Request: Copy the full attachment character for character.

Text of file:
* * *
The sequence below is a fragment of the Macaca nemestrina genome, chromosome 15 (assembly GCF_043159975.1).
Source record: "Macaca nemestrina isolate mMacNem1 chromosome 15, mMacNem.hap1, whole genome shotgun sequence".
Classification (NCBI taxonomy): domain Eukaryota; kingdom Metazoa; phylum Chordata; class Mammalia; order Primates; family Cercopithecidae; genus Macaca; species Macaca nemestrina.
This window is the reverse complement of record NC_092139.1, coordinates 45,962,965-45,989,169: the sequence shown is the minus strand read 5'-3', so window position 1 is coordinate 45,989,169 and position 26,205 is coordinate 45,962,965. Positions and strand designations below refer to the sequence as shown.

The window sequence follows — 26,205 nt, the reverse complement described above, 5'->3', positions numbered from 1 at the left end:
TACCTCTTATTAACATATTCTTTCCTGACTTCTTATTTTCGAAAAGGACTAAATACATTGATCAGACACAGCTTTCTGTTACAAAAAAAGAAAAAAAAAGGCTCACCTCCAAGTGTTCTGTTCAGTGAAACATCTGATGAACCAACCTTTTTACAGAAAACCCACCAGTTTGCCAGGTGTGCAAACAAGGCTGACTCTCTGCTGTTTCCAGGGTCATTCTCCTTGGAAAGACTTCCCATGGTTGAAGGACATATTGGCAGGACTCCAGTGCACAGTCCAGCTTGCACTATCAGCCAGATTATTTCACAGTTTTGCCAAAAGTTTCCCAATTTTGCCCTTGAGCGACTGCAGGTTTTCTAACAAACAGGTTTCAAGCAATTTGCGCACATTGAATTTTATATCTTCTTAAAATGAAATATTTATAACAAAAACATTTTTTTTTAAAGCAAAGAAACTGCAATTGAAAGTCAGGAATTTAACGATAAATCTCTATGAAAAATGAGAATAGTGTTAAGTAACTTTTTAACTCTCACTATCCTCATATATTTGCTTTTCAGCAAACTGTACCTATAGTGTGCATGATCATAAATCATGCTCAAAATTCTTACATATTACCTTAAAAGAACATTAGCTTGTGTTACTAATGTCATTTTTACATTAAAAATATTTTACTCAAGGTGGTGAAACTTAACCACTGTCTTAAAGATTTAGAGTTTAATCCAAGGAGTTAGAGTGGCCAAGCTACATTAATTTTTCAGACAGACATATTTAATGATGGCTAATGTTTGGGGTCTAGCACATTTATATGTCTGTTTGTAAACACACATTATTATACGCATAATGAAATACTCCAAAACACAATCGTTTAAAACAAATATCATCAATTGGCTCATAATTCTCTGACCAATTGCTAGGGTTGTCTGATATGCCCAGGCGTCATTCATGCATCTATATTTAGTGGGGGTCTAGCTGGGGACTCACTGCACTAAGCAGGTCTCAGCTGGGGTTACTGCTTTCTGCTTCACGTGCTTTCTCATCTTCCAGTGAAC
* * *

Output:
The sequence below is a fragment of the Macaca nemestrina genome, chromosome 15 (assembly GCF_043159975.1).
Source record: "Macaca nemestrina isolate mMacNem1 chromosome 15, mMacNem.hap1, whole genome shotgun sequence".
Classification (NCBI taxonomy): domain Eukaryota; kingdom Metazoa; phylum Chordata; class Mammalia; order Primates; family Cercopithecidae; genus Macaca; species Macaca nemestrina.
This window is the reverse complement of record NC_092139.1, coordinates 45,962,965-45,989,169: the sequence shown is the minus strand read 5'-3', so window position 1 is coordinate 45,989,169 and position 26,205 is coordinate 45,962,965. Positions and strand designations below refer to the sequence as shown.

The window sequence follows — 26,205 nt, the reverse complement described above, 5'->3', positions numbered from 1 at the left end:
TACCTCTTATTAACATATTCTTTCCTGACTTCTTATTTTCGAAAAGGACTAAATACATTGATCAGACACAGCTTTCTGTTACAAAAAAAGAAAAAAAAAGGCTCACCTCCAAGTGTTCTGTTCAGTGAAACATCTGATGAACCAACCTTTTTACAGAAAACCCACCAGTTTGCCAGGTGTGCAAACAAGGCTGACTCTCTGCTGTTTCCAGGGTCATTCTCCTTGGAAAGACTTCCCATGGTTGAAGGACATATTGGCAGGACTCCAGTGCACAGTCCAGCTTGCACTATCAGCCAGATTATTTCACAGTTTTGCCAAAAGTTTCCCAATTTTGCCCTTGAGCGACTGCAGGTTTTCTAACAAACAGGTTTCAAGCAATTTGCGCACATTGAATTTTATATCTTCTTAAAATGAAATATTTATAACAAAAACATTTTTTTTTAAAGCAAAGAAACTGCAATTGAAAGTCAGGAATTTAACGATAAATCTCTATGAAAAATGAGAATAGTGTTAAGTAACTTTTTAACTCTCACTATCCTCATATATTTGCTTTTCAGCAAACTGTACCTATAGTGTGCATGATCATAAATCATGCTCAAAATTCTTACATATTACCTTAAAAGAACATTAGCTTGTGTTACTAATGTCATTTTTACATTAAAAATATTTTACTCAAGGTGGTGAAACTTAACCACTGTCTTAAAGATTTAGAGTTTAATCCAAGGAGTTAGAGTGGCCAAGCTACATTAATTTTTCAGACAGACATATTTAATGATGGCTAATGTTTGGGGTCTAGCACATTTATATGTCTGTTTGTAAACACACATTATTATACGCATAATGAAATACTCCAAAACACAATCGTTTAAAACAAATATCATCAATTGGCTCATAATTCTCTGACCAATTGCTAGGGTTGTCTGATATGCCCAGGCGTCATTCATGCATCTATATTTAGTGGGGGTCTAGCTGGGGACTCACTGCACTAAGCAGGTCTCAGCTGGGGTTACTGCTTTCTGCTTCACGTGCTTTCTCATCTTCCAGTGAAC